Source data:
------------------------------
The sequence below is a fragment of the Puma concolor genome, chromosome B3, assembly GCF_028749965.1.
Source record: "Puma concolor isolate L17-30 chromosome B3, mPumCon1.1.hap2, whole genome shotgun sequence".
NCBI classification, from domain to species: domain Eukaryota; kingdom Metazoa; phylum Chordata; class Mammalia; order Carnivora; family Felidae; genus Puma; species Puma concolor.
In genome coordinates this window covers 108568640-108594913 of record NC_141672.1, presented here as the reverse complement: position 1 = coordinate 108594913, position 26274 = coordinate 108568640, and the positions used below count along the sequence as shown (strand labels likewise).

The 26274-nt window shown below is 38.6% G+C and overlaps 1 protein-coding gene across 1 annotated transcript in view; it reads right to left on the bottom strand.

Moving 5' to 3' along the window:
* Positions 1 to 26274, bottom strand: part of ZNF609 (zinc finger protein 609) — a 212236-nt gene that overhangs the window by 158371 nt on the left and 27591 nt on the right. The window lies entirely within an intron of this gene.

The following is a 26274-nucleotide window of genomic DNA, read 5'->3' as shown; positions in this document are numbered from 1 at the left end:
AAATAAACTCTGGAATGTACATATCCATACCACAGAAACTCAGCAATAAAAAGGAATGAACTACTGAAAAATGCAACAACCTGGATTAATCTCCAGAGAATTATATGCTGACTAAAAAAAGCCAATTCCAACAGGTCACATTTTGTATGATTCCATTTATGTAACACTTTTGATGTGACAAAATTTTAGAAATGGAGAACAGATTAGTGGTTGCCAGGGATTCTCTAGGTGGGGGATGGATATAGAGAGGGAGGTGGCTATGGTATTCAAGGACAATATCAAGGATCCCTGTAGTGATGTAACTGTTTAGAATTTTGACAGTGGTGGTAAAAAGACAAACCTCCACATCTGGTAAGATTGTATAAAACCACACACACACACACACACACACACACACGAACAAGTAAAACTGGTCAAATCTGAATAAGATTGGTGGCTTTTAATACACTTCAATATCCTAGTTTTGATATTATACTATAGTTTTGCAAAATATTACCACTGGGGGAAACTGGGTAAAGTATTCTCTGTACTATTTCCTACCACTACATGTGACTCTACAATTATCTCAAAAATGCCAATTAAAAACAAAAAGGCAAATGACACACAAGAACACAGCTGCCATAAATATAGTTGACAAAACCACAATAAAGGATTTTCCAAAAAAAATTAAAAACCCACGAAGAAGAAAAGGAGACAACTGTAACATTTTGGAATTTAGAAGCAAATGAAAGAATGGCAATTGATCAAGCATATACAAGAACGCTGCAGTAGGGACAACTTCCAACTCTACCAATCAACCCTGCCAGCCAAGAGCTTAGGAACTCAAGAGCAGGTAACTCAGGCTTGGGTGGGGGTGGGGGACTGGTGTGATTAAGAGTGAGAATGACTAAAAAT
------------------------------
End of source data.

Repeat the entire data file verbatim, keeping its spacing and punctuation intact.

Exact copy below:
The sequence below is a fragment of the Puma concolor genome, chromosome B3, assembly GCF_028749965.1.
Source record: "Puma concolor isolate L17-30 chromosome B3, mPumCon1.1.hap2, whole genome shotgun sequence".
NCBI classification, from domain to species: domain Eukaryota; kingdom Metazoa; phylum Chordata; class Mammalia; order Carnivora; family Felidae; genus Puma; species Puma concolor.
In genome coordinates this window covers 108568640-108594913 of record NC_141672.1, presented here as the reverse complement: position 1 = coordinate 108594913, position 26274 = coordinate 108568640, and the positions used below count along the sequence as shown (strand labels likewise).

The 26274-nt window shown below is 38.6% G+C and overlaps 1 protein-coding gene across 1 annotated transcript in view; it reads right to left on the bottom strand.

Moving 5' to 3' along the window:
* Positions 1 to 26274, bottom strand: part of ZNF609 (zinc finger protein 609) — a 212236-nt gene that overhangs the window by 158371 nt on the left and 27591 nt on the right. The window lies entirely within an intron of this gene.

The following is a 26274-nucleotide window of genomic DNA, read 5'->3' as shown; positions in this document are numbered from 1 at the left end:
AAATAAACTCTGGAATGTACATATCCATACCACAGAAACTCAGCAATAAAAAGGAATGAACTACTGAAAAATGCAACAACCTGGATTAATCTCCAGAGAATTATATGCTGACTAAAAAAAGCCAATTCCAACAGGTCACATTTTGTATGATTCCATTTATGTAACACTTTTGATGTGACAAAATTTTAGAAATGGAGAACAGATTAGTGGTTGCCAGGGATTCTCTAGGTGGGGGATGGATATAGAGAGGGAGGTGGCTATGGTATTCAAGGACAATATCAAGGATCCCTGTAGTGATGTAACTGTTTAGAATTTTGACAGTGGTGGTAAAAAGACAAACCTCCACATCTGGTAAGATTGTATAAAACCACACACACACACACACACACACACACACGAACAAGTAAAACTGGTCAAATCTGAATAAGATTGGTGGCTTTTAATACACTTCAATATCCTAGTTTTGATATTATACTATAGTTTTGCAAAATATTACCACTGGGGGAAACTGGGTAAAGTATTCTCTGTACTATTTCCTACCACTACATGTGACTCTACAATTATCTCAAAAATGCCAATTAAAAACAAAAAGGCAAATGACACACAAGAACACAGCTGCCATAAATATAGTTGACAAAACCACAATAAAGGATTTTCCAAAAAAAATTAAAAACCCACGAAGAAGAAAAGGAGACAACTGTAACATTTTGGAATTTAGAAGCAAATGAAAGAATGGCAATTGATCAAGCATATACAAGAACGCTGCAGTAGGGACAACTTCCAACTCTACCAATCAACCCTGCCAGCCAAGAGCTTAGGAACTCAAGAGCAGGTAACTCAGGCTTGGGTGGGGGTGGGGGACTGGTGTGATTAAGAGTGAGAATGACTAAAAAT